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Coalition fights domestic violence


March 15, 2017

Jess Macinko

Sunday Sutton chairs a meeting of the Coalition for Preventing Abuse in Klickitat County (CPAKC). The organization meets monthly to discuss education and prevention of all forms of abuse in the county.

Teresa Clyne had just begun to address her audience when an irate man stormed into the room, swearing loudly and waving an empty whiskey bottle. He grabbed one of the seated women by the arm, hauled her to the front of the room and began interrogating her.

"What the - did you do with my whiskey?" he yelled into the woman's face. He proceeded to threaten her with the bottle, insinuate that she had been unfaithful and demand to know why she had changed the password on her cell-phone. Though she denied his accusations and pled for him to calm down, the situation only escalated. Finally, the woman said, "Stop!" and the scene dissolved.

It turned out the aggressor was Chief Criminal Deputy Mike Kalio of the Klickitat County Sherriff's Office, participating in a role-playing exercise at the request of the woman, Deputy Prosecutor Sarah Freedman. At least three audience members thought the outburst was real. A man in the front row had taken off his coat, preparing to intervene. When Freedman asked the audience, "What just happened?" one woman replied, "My life."

The role-play was one segment of last Tuesday's Domestic Violence Victim Impact Panel (DV VIP), a recurring event put on by the Coalition for Preventing Abuse in Klickitat County (CPAKC). For five audience members in the front row, attendance was court-ordered. The two-hour class is a part of the sentence for charges with a "domestic violence" (DV) designation.

CPAKC Vice-Chair Tracy Hoctor said the role-play helps abusers gain perspective on their own behavior. "They say, 'I'm I this way? Is this really what I did?'"

After the role-play, Freedman talked about the potential outcomes of the scenario, and the actions both individuals, aggressor and victim, could have taken toward de-escalation. She added that domestic violence usually happens in the home, where the victim is isolated from potential witnesses. She also explained the way a record of multiple domestic violence charges can increase sentence length for subsequent crimes.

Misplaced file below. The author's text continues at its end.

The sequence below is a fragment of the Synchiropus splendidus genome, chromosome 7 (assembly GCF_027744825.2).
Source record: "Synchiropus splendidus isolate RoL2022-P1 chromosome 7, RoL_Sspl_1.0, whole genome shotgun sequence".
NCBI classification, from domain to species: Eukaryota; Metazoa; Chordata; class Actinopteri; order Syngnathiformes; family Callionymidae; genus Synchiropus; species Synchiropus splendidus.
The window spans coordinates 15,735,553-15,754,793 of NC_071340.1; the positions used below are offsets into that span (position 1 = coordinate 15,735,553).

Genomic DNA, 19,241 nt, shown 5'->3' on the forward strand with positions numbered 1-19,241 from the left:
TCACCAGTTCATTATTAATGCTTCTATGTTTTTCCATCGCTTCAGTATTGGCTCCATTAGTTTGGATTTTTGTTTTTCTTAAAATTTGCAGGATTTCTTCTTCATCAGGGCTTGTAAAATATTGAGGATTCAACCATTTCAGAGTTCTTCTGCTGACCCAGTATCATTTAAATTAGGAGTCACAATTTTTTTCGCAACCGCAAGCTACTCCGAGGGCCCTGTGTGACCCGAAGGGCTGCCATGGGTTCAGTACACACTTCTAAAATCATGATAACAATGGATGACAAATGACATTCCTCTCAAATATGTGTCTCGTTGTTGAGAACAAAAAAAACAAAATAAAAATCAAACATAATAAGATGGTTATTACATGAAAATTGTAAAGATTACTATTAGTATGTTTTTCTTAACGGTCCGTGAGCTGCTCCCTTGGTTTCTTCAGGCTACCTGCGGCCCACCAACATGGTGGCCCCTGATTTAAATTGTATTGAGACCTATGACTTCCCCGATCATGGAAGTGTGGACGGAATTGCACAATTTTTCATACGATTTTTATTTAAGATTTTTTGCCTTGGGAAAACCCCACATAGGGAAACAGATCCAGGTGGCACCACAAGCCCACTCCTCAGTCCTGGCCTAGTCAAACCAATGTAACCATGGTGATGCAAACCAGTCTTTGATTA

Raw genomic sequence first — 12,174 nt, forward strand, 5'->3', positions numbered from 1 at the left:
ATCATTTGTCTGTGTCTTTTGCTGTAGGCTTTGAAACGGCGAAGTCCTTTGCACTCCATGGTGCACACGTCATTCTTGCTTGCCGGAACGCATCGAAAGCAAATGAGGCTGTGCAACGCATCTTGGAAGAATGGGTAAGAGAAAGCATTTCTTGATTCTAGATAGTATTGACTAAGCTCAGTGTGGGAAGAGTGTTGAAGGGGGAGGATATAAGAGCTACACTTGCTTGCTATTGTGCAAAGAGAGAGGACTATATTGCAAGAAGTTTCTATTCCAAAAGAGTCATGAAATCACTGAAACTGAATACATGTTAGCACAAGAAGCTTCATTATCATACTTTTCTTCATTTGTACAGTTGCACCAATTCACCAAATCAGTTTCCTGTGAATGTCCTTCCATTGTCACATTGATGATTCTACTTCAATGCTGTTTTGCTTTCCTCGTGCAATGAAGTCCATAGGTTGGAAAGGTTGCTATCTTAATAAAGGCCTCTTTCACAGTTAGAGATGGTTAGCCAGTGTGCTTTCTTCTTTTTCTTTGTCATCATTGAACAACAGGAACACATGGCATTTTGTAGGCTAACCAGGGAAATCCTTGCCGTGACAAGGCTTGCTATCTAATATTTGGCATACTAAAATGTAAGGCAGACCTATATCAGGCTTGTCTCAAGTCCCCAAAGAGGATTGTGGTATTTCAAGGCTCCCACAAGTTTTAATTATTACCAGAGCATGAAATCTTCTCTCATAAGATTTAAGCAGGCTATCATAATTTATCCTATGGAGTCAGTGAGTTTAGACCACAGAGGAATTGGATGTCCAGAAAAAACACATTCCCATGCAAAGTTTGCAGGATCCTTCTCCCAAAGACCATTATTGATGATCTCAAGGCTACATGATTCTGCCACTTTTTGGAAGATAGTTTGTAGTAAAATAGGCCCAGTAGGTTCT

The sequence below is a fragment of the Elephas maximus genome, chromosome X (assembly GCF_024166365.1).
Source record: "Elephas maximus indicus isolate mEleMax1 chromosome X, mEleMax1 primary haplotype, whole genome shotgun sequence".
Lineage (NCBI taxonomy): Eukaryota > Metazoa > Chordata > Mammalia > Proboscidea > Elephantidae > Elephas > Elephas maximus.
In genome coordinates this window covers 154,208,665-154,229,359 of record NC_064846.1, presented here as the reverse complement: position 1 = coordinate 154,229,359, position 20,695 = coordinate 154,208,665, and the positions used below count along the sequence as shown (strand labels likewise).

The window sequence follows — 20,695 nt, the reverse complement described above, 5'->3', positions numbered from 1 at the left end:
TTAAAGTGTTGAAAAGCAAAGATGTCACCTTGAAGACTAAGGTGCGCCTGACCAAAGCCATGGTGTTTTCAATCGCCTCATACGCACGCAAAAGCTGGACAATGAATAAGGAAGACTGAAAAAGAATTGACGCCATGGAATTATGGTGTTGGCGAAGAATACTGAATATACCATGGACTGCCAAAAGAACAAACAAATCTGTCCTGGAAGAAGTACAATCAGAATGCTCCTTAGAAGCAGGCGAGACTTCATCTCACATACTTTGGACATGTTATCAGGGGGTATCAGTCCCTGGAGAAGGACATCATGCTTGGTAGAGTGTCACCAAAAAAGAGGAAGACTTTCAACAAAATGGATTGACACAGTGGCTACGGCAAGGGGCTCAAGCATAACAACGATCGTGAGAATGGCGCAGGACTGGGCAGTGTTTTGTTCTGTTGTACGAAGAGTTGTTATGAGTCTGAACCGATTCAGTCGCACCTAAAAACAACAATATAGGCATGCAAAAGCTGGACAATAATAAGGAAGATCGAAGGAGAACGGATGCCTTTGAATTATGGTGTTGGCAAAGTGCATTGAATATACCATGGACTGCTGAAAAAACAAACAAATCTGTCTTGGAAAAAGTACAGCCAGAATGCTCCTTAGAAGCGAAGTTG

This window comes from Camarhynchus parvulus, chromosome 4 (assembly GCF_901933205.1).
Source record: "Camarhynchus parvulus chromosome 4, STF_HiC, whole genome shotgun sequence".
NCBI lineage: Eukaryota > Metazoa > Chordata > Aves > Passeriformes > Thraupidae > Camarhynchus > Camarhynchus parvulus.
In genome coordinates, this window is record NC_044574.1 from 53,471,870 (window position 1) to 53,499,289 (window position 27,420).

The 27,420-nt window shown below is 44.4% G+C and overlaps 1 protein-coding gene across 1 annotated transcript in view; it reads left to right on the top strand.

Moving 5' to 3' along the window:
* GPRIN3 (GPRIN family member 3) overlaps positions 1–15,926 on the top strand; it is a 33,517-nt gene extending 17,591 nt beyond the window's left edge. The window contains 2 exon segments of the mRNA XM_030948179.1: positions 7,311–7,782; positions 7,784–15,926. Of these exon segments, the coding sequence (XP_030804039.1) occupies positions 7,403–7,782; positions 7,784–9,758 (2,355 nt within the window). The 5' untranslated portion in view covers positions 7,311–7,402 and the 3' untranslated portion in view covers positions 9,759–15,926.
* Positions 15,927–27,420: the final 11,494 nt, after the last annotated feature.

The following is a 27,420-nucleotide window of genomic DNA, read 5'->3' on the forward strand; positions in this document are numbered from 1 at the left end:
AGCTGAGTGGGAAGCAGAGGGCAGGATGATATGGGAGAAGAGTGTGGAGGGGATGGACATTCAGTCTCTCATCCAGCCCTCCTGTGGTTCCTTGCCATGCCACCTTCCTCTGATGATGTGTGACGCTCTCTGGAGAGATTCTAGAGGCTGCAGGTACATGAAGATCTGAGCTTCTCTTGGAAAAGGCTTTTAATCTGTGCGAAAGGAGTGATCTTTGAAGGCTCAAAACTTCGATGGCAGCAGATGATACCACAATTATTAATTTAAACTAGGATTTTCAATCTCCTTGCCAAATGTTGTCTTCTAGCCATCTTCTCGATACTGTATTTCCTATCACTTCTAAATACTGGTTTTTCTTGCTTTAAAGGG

Clyne, a program director and crime victims' advocate for Programs for Peaceful Living, spoke about the detrimental impacts on children living with domestic violence in the home. She then presented the "Cycle of Abuse," a diagram charting the repetitive relationship dynamics between abuser and victim.

Each panel also includes testimony from a victim of domestic violence. In their own words, victims describe their experiences and the devastating long-term impacts of abuse on their lives, including drug use, suicide and separation from family members.

DV VIPs are held three to four times per year, so far just in Goldendale. Down the road, Hoctor would like to be able to offer two of the classes in White Salmon.


A version of CPAKC, the Goldendale Domestic Violence Task Force, began in 2003. The non-profit has been through several incarnations since then. Most recently, the Relationship Abuse Prevention Program (RAPP) merged with the Drug Awareness Team (DAT, formerly the Klickitat County Meth Action Team), forming CPAKC. The merger is a natural fit- Hoctor says nine times out of 10, drugs and alcohol play a part in domestic violence.

Members of the group hail from several agencies: the Klickitat County Prosecutor's and Adult Probation departments, Comprehensive Mental Health, Programs for Peaceful Living and others. The represented agencies share a common vision of prevention and education for Klickitat County on subjects ranging from domestic violence to drug abuse. In the future, they hope to partner with the police department for school assemblies. They also want to create a "county-wide abuse resource network"-the end goal being to prevent or eliminate all forms of abuse. For the time being, though, it's a war of inches.

"If we can save a life, if we can transform one person's life, we've done what we set out to do," Hoctor says.


This Saturday, PFPL will host a "Love and Logic" parenting and family skills workshop from 9 a.m. – 3 p.m. The workshop will take place at Father's House Fellowship, 207 S. Klickitat Ave. Lunch and babysitting services will be provided. The next meeting of CPAKC, held at noon at Pete's Pizza, is scheduled for April 13; the next DV VIP, May 20. The group also plans to host a training session for law enforcement on Oct. 20.


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